Math Fair Projects on Fibonacci Numbers

By Betsy Beacom
Dean Pennala/iStock/Getty Images

For nearly 1,000 years, mathematicians have studied a remarkable pattern of numbers called the Fibonacci sequence. The Fibonacci numbers lend themselves to math fair projects in part because they appear so often in the natural world and are thus easily illustrated.

Defining the Fibonacci Sequence and the Golden Ratio

The first two numbers in the Fibonacci sequence are zero and one. Each new number of the sequence is computed as the sum of the previous two numbers. So the sequence looks like this: 0, 1, 1, 2, 3, 5, 8, 13, 21, 34, and so on. A concept closely related to the Fibonacci numbers is that of the golden ratio. To illustrate the golden ratio, take any two adjacent Fibonacci numbers and divide by the number just before. For example, take the Fibonacci sequence shown above and create the following: 1/1=1; 2/1=2; 3/2=1.5; 5/3=1.666; 8/5=1.6; 13/8=1.625 and so on. As you take larger and larger numbers in the Fibonacci sequence, the ratio gets closer and closer to the value 1.618034. Subtracting one from this number leaves just the fractional part -- .618034 -- sometimes referred to using the Greek letter phi.

Fruits and Vegetables That Illustrate Fibonacci Numbers

Gather together a cauliflower, apple and banana. Observe how the cauliflower's individual florets are arranged in spiral patterns. Count and record the number of spirals. Photograph the cauliflower and, on the photograph, trace its spirals with a pen. Slice the apple in half widthwise and photograph the two halves. Note and record the Fibonacci number on each half and trace each with a pen on your photograph. Cut the peeled banana in half and look at its center to see a Fibonacci number. As with the apple, photograph the two halves and use a pen to outline the number.

The Fibonacci Numbers in Plants

Start a sunflower plant from seed. As it grows, you will see that, when the plant is viewed from above, the leaves bud in a circular fashion. As they appear, measure the angular distance counterclockwise from each other. Record the angle of rotation of each successive leaf emergence. The angles you measure should consistently be about 222.5 degrees, which is .618034 times 360 degrees. It turns out that since rain and sun fall on the plant from above, this angle of leaf emergence provides the optimal coverage for sun and water without blocking the leaves below. Your project illustrates that the ideal angle for leaf emergence follows the golden ratio -- .618034 -- or phi.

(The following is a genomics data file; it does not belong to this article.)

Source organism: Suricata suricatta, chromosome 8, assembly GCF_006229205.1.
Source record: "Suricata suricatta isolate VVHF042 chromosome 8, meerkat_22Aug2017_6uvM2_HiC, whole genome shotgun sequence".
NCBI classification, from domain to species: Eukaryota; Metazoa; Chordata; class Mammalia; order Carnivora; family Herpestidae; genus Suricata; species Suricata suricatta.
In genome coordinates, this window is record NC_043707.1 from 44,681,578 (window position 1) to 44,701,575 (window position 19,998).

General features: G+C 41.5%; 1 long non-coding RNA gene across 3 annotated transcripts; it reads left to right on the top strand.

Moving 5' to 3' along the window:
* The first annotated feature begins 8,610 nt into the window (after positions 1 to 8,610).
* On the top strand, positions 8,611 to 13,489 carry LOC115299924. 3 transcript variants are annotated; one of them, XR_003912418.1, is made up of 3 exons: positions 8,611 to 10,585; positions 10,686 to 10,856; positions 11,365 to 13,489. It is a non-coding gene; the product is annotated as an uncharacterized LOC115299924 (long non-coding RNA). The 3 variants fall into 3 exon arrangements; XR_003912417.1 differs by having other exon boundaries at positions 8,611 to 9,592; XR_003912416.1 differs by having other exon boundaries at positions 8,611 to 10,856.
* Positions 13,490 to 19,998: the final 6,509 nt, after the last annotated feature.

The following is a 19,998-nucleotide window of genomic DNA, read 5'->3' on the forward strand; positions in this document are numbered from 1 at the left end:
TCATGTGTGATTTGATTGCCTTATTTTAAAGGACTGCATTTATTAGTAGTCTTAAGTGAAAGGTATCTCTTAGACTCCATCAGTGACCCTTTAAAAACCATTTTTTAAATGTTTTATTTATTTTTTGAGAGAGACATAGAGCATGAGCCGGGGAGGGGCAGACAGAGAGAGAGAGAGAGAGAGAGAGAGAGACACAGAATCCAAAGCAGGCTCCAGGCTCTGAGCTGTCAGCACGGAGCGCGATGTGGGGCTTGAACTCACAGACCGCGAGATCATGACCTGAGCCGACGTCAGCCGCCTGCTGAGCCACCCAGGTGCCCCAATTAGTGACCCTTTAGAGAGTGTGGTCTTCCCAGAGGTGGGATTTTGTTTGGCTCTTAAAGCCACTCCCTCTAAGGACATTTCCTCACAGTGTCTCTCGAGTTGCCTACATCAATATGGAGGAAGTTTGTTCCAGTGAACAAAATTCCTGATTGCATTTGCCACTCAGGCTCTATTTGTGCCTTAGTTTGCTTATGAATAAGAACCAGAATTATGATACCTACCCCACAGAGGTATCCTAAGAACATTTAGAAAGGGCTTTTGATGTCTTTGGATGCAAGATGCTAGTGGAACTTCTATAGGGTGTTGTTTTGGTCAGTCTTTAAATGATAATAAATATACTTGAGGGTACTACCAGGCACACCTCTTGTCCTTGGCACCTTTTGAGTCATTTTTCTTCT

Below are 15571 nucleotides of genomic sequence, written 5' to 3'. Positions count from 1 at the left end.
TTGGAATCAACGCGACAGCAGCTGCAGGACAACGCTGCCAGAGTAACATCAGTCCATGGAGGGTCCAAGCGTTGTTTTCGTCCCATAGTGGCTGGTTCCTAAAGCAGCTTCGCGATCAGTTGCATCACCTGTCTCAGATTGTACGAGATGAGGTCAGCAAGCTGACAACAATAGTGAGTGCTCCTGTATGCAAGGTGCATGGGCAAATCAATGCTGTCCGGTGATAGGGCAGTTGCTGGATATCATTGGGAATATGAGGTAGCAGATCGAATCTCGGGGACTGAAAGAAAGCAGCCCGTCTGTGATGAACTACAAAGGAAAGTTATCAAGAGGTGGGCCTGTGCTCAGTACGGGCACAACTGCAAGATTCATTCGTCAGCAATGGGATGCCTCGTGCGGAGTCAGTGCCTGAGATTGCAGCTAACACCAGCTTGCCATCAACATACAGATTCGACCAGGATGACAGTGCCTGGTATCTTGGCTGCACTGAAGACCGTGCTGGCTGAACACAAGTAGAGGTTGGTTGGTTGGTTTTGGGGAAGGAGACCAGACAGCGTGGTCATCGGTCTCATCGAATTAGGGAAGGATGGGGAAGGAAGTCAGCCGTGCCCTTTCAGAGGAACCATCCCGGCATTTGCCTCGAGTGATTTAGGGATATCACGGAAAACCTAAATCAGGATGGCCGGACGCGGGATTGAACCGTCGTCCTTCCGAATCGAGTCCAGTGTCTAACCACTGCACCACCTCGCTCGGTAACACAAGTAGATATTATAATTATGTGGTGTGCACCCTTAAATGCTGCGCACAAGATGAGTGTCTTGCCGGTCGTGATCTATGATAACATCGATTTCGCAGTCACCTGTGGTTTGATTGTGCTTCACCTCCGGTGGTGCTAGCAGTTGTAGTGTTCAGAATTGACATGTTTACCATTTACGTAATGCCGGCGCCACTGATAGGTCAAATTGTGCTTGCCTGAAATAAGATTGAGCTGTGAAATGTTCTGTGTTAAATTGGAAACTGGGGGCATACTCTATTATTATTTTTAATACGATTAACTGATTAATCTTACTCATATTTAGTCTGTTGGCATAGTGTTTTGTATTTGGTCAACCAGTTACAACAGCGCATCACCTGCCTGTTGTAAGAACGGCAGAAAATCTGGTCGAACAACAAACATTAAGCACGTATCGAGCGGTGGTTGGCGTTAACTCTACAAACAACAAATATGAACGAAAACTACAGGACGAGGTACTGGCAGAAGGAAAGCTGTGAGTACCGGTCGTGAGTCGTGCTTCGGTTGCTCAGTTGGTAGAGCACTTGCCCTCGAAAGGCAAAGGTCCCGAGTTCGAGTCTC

Fibonacci Numbers and Spirals

On a sheet of graph paper, draw two small squares side by side of length 1. Directly above these two squares, draw another square of length 2. The bottom of this square touches the tops of the two length-1 squares. To the left of these three squares, draw another square of length 3. It will be touching the left side of the 2-inch square and one of the 1-inch squares.

On the bottom of these four squares, draw a square of length 5. On the right side of this growing array of squares, construct a square of length 8. On the top of this growing array, construct a square of length 13. Notice the lengths of each successive square are 1, 1, 2, 3, 5, 8, 13 -- or the Fibonacci sequence. You can construct a spiral by drawing connected quarter arcs inside each successive square. This spiral resembles the shell of a chambered nautilus, as well as the spiral arrangement of the seeds in the sunflower.

About the Author

Betsy Beacom is a writer and editor with experience in education, marketing, Internet content, social media, the performing and visual arts, literature and more. She holds bachelor's, master's and doctoral degrees in literature, has taught English at Yale University and has more than 20 years' experience writing and editing.